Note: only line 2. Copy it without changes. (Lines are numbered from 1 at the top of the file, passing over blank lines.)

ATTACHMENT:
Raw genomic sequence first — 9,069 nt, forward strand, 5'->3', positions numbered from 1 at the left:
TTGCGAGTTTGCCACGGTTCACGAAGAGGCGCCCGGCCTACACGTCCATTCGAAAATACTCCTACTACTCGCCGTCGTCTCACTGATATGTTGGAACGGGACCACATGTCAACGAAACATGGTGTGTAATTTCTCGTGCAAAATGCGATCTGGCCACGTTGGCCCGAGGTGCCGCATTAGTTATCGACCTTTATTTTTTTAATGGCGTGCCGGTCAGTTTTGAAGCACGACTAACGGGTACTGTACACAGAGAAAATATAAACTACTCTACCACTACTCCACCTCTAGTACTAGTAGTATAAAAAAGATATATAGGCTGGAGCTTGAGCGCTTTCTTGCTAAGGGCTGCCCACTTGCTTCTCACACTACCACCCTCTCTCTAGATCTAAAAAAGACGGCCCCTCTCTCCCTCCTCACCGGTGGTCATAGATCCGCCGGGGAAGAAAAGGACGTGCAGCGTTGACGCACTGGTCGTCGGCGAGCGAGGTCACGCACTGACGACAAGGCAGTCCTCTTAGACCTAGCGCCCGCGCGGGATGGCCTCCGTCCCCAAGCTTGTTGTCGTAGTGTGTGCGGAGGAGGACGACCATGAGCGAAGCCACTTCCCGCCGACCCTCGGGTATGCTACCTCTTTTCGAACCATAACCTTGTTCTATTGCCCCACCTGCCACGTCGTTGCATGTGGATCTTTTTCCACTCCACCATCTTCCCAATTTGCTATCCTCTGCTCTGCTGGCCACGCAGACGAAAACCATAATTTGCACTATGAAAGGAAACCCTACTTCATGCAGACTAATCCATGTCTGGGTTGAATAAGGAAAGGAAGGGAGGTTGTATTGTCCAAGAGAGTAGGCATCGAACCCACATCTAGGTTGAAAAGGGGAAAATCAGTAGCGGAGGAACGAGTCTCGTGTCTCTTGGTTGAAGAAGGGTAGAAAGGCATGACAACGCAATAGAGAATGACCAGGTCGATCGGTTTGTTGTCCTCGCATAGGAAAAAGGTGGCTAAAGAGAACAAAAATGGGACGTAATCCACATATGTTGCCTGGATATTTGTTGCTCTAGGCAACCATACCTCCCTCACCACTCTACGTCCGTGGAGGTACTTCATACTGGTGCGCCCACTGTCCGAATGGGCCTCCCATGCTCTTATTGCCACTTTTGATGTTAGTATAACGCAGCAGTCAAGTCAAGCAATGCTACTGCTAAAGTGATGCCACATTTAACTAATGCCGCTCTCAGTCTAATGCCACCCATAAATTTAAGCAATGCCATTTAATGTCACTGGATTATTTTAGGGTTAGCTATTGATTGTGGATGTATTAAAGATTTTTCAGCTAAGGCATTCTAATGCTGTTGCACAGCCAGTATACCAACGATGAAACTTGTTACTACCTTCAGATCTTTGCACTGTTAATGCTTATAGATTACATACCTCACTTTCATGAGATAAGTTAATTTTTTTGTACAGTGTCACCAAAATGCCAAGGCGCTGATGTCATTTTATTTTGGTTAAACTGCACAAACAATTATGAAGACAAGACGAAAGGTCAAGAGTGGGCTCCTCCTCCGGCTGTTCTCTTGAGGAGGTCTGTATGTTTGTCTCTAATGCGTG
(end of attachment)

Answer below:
TTGCGAGTTTGCCACGGTTCACGAAGAGGCGCCCGGCCTACACGTCCATTCGAAAATACTCCTACTACTCGCCGTCGTCTCACTGATATGTTGGAACGGGACCACATGTCAACGAAACATGGTGTGTAATTTCTCGTGCAAAATGCGATCTGGCCACGTTGGCCCGAGGTGCCGCATTAGTTATCGACCTTTATTTTTTTAATGGCGTGCCGGTCAGTTTTGAAGCACGACTAACGGGTACTGTACACAGAGAAAATATAAACTACTCTACCACTACTCCACCTCTAGTACTAGTAGTATAAAAAAGATATATAGGCTGGAGCTTGAGCGCTTTCTTGCTAAGGGCTGCCCACTTGCTTCTCACACTACCACCCTCTCTCTAGATCTAAAAAAGACGGCCCCTCTCTCCCTCCTCACCGGTGGTCATAGATCCGCCGGGGAAGAAAAGGACGTGCAGCGTTGACGCACTGGTCGTCGGCGAGCGAGGTCACGCACTGACGACAAGGCAGTCCTCTTAGACCTAGCGCCCGCGCGGGATGGCCTCCGTCCCCAAGCTTGTTGTCGTAGTGTGTGCGGAGGAGGACGACCATGAGCGAAGCCACTTCCCGCCGACCCTCGGGTATGCTACCTCTTTTCGAACCATAACCTTGTTCTATTGCCCCACCTGCCACGTCGTTGCATGTGGATCTTTTTCCACTCCACCATCTTCCCAATTTGCTATCCTCTGCTCTGCTGGCCACGCAGACGAAAACCATAATTTGCACTATGAAAGGAAACCCTACTTCATGCAGACTAATCCATGTCTGGGTTGAATAAGGAAAGGAAGGGAGGTTGTATTGTCCAAGAGAGTAGGCATCGAACCCACATCTAGGTTGAAAAGGGGAAAATCAGTAGCGGAGGAACGAGTCTCGTGTCTCTTGGTTGAAGAAGGGTAGAAAGGCATGACAACGCAATAGAGAATGACCAGGTCGATCGGTTTGTTGTCCTCGCATAGGAAAAAGGTGGCTAAAGAGAACAAAAATGGGACGTAATCCACATATGTTGCCTGGATATTTGTTGCTCTAGGCAACCATACCTCCCTCACCACTCTACGTCCGTGGAGGTACTTCATACTGGTGCGCCCACTGTCCGAATGGGCCTCCCATGCTCTTATTGCCACTTTTGATGTTAGTATAACGCAGCAGTCAAGTCAAGCAATGCTACTGCTAAAGTGATGCCACATTTAACTAATGCCGCTCTCAGTCTAATGCCACCCATAAATTTAAGCAATGCCATTTAATGTCACTGGATTATTTTAGGGTTAGCTATTGATTGTGGATGTATTAAAGATTTTTCAGCTAAGGCATTCTAATGCTGTTGCACAGCCAGTATACCAACGATGAAACTTGTTACTACCTTCAGATCTTTGCACTGTTAATGCTTATAGATTACATACCTCACTTTCATGAGATAAGTTAATTTTTTTGTACAGTGTCACCAAAATGCCAAGGCGCTGATGTCATTTTATTTTGGTTAAACTGCACAAACAATTATGAAGACAAGACGAAAGGTCAAGAGTGGGCTCCTCCTCCGGCTGTTCTCTTGAGGAGGTCTGTATGTTTGTCTCTAATGCGTG